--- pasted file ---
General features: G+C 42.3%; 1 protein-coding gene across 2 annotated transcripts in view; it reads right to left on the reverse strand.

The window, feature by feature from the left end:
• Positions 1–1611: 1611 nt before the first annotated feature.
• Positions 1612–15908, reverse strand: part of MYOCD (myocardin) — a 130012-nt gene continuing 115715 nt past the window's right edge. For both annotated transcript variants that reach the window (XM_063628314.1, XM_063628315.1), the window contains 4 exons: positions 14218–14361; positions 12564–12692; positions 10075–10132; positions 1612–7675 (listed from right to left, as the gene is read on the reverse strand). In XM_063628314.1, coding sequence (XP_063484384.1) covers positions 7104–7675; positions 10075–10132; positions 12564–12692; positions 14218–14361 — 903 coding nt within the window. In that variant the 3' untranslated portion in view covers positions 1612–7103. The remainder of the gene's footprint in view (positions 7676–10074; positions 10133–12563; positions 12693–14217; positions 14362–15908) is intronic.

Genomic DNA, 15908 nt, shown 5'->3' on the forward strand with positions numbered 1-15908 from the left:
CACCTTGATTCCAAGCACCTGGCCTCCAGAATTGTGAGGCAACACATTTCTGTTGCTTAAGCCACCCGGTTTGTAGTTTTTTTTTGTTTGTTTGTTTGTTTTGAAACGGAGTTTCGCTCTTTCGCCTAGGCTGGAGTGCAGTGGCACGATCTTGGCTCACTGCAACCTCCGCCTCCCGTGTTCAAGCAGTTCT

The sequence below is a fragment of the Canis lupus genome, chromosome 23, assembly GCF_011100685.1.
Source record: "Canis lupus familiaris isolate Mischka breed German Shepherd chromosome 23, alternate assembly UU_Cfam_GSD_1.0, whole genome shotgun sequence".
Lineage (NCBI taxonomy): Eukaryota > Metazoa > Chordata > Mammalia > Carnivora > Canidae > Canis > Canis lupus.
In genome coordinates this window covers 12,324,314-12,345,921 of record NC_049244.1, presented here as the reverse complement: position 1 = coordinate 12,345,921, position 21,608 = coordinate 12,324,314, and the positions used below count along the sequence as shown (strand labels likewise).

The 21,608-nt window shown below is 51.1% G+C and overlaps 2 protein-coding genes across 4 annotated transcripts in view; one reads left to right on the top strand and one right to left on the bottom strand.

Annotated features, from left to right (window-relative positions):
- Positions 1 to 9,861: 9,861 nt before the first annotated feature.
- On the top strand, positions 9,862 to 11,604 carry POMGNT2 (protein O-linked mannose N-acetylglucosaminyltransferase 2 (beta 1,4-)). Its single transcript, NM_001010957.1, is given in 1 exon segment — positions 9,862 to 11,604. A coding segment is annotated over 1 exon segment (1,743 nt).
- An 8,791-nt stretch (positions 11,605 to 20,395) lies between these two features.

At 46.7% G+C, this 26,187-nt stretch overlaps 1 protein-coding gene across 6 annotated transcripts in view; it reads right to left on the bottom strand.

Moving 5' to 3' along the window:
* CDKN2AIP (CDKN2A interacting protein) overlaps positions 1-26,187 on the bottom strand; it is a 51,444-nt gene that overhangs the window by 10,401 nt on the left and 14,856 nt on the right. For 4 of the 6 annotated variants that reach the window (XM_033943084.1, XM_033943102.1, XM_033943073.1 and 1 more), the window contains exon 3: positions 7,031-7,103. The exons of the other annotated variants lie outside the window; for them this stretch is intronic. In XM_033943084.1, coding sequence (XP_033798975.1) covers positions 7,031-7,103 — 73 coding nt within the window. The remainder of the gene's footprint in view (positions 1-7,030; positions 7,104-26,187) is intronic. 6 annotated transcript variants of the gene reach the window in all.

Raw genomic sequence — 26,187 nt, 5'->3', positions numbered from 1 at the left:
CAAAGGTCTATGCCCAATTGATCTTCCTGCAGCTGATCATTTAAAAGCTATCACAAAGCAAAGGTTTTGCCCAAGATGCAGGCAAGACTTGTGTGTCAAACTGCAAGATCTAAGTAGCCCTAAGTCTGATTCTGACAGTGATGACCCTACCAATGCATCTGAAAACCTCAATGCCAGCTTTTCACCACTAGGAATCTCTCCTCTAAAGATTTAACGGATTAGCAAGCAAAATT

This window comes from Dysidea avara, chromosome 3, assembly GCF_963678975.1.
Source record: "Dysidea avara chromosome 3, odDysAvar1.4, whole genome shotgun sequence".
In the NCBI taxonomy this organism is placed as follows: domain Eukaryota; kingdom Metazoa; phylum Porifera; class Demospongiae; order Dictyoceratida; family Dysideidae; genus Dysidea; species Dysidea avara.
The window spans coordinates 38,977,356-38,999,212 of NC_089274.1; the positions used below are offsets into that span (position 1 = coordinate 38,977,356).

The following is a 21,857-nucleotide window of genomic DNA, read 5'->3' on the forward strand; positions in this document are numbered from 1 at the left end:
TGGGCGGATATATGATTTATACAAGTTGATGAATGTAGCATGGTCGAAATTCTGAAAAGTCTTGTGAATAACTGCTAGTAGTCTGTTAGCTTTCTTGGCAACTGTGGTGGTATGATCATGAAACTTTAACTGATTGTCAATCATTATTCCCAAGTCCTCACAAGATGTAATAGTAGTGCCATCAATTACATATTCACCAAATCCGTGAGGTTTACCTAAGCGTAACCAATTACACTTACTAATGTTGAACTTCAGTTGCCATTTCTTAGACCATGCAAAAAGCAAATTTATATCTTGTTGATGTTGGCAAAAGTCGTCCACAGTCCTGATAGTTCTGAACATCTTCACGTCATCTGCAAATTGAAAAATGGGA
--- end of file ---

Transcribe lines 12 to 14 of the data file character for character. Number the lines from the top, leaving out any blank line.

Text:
Annotated features, from left to right (window-relative positions):
- Positions 1 to 9,861: 9,861 nt before the first annotated feature.
- On the top strand, positions 9,862 to 11,604 carry POMGNT2 (protein O-linked mannose N-acetylglucosaminyltransferase 2 (beta 1,4-)). Its single transcript, NM_001010957.1, is given in 1 exon segment — positions 9,862 to 11,604. A coding segment is annotated over 1 exon segment (1,743 nt).